Welcome to the Chargers Mailbag! I'm Senior Writer Eric Smith, and I answer questions from the Bolt Fam each and every week.
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Off we go…
A hot topic to start us off, so let's dive into it.
Among the more interesting developments Monday night took place in the secondary, where Michael Davis took over at cornerback for J.C. Jackson in the second half against Denver.
It's been an up-and-down season for Jackson so far. He looked great in training camp but then missed time with an ankle procedure before making his Bolts debut in Week 2.
Since then, he's made some plays and been on the wrong end of some others. Staley was asked Tuesday if mental errors were bothering Jackson.
"I think that's fair to say," Staley said.
Staley also didn't sound overly concerned with Jackson, and noted he simply felt a change was needed at that particular time.
We now know that Jackson will be back in the starting lineup Sunday against the Seahawks, which Staley announced Wednesday.
"J.C. had a tough night the other night, but we're going to make sure we stay patient with him because he has all the tools we're looking for," Staley said. "I've got to do a better job coaching him, getting him in a comfort zone.
"We expect him to be out there this week and playing his brand of ball," Staley added. "He's going to learn a lot from what happened the other night … what he needs to do with his game, what we need to do as coaches. That's as much on me as anybody."
Jackson was known as a press-man corner in New England, and Staley said he's done that "most of the time for us." But the Chargers can't run that coverage every single play, and it will be up to Jackson and others around him to get on the same page if some sort of zone is called.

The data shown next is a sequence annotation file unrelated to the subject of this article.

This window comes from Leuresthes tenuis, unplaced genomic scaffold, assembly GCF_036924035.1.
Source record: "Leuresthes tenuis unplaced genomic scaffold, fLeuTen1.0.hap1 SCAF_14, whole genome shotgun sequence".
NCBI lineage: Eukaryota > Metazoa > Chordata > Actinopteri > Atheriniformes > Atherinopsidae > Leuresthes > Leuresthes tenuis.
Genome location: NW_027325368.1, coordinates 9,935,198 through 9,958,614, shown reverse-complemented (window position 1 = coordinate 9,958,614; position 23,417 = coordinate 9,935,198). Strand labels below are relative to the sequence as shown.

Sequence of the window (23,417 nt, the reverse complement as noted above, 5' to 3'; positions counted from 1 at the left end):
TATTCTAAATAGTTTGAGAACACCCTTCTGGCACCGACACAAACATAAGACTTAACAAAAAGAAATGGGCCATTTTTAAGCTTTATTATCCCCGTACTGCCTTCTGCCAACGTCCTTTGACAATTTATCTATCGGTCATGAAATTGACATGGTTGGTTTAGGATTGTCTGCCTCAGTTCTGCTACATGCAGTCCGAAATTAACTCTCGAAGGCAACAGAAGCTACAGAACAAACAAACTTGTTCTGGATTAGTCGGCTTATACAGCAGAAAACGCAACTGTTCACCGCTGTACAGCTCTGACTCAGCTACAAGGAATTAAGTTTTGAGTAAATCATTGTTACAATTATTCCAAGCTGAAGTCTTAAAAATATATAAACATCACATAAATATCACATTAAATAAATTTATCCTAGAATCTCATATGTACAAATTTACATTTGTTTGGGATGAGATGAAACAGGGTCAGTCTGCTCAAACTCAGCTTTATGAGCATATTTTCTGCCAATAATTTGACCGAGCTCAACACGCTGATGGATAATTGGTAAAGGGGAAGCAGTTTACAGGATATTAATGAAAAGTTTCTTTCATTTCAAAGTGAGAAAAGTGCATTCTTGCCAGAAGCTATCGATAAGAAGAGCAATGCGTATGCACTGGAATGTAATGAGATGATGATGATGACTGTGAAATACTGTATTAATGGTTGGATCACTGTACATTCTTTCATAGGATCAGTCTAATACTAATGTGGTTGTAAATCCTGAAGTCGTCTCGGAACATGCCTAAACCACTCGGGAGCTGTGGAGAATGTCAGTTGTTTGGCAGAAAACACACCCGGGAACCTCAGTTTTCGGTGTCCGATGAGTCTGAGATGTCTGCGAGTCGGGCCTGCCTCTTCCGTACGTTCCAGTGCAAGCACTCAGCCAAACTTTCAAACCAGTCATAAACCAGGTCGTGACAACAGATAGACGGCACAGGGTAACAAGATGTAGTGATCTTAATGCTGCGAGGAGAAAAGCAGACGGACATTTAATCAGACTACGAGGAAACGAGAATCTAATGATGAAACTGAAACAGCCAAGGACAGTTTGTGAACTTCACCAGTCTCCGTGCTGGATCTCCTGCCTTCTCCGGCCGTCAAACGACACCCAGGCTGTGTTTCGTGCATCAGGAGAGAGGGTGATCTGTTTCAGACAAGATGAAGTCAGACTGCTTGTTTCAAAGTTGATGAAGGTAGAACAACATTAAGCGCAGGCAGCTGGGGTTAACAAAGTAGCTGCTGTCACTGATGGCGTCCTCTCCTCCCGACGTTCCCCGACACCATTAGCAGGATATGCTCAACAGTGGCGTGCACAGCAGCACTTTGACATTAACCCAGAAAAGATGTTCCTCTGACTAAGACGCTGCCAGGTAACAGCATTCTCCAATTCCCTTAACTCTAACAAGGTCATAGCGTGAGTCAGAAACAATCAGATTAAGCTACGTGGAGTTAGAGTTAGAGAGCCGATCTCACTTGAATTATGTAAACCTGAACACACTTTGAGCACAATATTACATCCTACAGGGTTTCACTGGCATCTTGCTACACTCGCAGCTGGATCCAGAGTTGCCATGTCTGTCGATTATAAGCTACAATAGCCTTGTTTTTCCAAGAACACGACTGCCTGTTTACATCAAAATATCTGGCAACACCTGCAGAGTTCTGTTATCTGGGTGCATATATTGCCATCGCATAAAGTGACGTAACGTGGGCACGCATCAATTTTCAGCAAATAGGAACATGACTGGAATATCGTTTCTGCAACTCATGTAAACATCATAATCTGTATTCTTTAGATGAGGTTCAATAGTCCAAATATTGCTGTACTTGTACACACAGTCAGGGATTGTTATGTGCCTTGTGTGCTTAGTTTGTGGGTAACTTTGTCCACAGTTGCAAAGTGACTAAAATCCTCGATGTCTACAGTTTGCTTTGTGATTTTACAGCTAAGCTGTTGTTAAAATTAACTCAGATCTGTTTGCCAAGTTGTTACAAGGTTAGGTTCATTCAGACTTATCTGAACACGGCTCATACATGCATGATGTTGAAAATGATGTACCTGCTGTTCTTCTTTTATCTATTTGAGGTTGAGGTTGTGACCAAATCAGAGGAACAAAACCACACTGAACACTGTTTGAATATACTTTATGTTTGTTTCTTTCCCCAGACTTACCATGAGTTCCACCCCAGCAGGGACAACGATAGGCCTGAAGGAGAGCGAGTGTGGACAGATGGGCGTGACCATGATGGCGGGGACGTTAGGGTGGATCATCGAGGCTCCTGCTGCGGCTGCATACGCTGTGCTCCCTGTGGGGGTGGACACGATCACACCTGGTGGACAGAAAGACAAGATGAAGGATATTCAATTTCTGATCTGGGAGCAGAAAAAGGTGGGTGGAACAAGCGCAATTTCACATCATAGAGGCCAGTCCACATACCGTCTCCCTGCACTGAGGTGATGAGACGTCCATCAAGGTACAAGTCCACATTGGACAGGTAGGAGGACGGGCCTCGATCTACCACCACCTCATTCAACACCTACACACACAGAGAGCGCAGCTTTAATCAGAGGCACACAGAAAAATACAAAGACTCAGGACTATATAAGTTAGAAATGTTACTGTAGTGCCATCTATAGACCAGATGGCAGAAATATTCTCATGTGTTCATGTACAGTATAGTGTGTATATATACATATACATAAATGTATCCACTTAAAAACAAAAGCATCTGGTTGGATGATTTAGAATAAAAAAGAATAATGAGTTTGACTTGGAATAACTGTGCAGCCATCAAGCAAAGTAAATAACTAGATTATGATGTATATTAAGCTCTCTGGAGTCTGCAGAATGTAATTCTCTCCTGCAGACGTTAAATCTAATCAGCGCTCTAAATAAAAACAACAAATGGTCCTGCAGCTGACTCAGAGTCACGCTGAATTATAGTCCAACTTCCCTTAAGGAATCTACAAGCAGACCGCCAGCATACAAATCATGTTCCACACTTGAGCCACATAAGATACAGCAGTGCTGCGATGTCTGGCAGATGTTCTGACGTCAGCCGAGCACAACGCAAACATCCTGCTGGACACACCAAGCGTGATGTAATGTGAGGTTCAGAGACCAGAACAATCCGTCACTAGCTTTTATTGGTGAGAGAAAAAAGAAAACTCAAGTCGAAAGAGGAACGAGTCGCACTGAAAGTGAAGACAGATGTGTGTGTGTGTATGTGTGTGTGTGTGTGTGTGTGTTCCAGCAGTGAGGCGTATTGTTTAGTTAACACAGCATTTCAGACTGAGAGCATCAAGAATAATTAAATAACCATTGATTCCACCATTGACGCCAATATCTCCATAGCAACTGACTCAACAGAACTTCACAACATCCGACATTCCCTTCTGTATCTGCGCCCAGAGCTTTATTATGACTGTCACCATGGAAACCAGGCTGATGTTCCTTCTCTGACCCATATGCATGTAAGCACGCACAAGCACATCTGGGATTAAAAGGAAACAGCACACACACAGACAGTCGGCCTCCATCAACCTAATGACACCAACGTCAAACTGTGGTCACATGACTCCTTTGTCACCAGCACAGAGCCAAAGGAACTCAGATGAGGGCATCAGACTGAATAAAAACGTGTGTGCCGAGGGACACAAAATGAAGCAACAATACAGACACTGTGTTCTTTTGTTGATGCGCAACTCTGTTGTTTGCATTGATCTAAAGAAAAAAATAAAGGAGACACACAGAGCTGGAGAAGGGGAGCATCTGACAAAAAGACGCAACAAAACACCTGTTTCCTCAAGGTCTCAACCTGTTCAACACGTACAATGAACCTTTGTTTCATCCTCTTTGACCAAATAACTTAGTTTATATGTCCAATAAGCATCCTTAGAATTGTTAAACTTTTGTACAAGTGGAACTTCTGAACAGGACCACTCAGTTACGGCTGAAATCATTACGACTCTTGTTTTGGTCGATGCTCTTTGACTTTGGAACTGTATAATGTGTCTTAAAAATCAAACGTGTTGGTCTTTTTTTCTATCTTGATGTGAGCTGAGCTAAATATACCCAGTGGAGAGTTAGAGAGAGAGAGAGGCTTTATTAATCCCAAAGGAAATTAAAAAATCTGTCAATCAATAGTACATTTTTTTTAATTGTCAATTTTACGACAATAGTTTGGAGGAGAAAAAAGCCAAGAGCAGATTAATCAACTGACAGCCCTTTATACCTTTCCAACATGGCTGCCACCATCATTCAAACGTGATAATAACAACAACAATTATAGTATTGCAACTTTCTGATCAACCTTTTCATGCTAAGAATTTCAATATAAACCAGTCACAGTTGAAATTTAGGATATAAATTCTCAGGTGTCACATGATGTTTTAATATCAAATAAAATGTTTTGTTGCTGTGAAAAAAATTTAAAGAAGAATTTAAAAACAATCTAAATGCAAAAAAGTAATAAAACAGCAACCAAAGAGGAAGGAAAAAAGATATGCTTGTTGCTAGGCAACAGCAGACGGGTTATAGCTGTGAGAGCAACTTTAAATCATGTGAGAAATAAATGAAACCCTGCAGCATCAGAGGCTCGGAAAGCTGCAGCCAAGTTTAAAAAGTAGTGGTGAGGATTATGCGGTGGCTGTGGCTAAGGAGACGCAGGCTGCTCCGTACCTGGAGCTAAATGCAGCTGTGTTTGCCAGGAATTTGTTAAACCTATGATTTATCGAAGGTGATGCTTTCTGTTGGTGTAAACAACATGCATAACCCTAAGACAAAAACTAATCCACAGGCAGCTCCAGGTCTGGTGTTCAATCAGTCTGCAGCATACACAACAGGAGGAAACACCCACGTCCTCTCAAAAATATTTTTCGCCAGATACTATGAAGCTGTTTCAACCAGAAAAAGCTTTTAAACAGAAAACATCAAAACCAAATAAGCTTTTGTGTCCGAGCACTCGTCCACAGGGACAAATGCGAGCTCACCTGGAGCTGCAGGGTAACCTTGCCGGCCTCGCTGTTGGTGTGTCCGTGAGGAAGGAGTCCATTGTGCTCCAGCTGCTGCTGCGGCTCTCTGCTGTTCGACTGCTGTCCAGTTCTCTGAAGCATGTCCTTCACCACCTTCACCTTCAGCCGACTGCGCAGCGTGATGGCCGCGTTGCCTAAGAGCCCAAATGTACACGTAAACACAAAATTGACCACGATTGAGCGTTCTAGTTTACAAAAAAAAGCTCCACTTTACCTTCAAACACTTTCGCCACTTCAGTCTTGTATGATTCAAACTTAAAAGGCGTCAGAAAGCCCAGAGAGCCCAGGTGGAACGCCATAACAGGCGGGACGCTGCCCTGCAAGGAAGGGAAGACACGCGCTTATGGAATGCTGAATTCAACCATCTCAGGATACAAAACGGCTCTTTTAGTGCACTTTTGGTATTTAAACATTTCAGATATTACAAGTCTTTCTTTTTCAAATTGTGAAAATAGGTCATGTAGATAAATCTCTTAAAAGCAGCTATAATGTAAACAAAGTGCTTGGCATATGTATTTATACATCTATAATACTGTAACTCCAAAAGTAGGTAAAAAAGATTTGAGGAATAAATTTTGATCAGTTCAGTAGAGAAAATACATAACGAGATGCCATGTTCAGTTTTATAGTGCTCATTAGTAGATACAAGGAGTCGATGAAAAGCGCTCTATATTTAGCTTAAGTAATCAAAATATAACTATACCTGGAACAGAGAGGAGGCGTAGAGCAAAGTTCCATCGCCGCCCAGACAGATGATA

Staley noted that Jackson's struggles haven't been all schematic, either.
"It's us getting him in him in as good a rhythm as possible," Staley said. "I think it's practice time, meeting time, the consistency of that.
"That was delayed at the beginning of the season, and I think that caused a setback in terms of his development within our team, and getting him playing his game within our team," Staley added. "There's a lot of little things that go into that."
Personally, I'm going to give Jackson the benefit of the doubt right now, even if his play has been erratic.
It's tough to move across the country and change from the familiar surroundings you've known your whole professional career. In the long run, here's to hoping to Jackson can find his groove and get back to being the elite player he's shown to be.
Because if he can find his game in the second half of the season, that would bode well for the Bolts defense for a potential playoff push.
In terms of Monday night's performance, when the Chargers scored once on four trips inside the 20-yard line, some credit needs to go to the Broncos defense.
That unit is legit, as they also happen to be the NFL's top red-zone defense at 26.67 percent, which is the top mark by a wide margin.
The Bolts rank 24th overall through six games, as they have scored touchdowns on 12 of their 25 trips (48 percent) inside the red zone.
That isn't a great percentage, and it's one you expect to be higher given the potential of the Bolts offense.
But let's keep in mind that Corey Linsley has missed 10 quarters so far this season. He makes such a big impact on the offense overall, but especially down in a critical area where space is limited and points are at a premium.
Go back and look at a red-zone touchdown the Chargers did score — the 12-yard screen pass to Austin Ekeler against the Browns — and see who was out in front making the first block that sprung the whole play. Yep, it was Linsley.
I also think the Chargers red-zone offense, and the overall offense in general, will get a massive boost when Keenan Allen returns.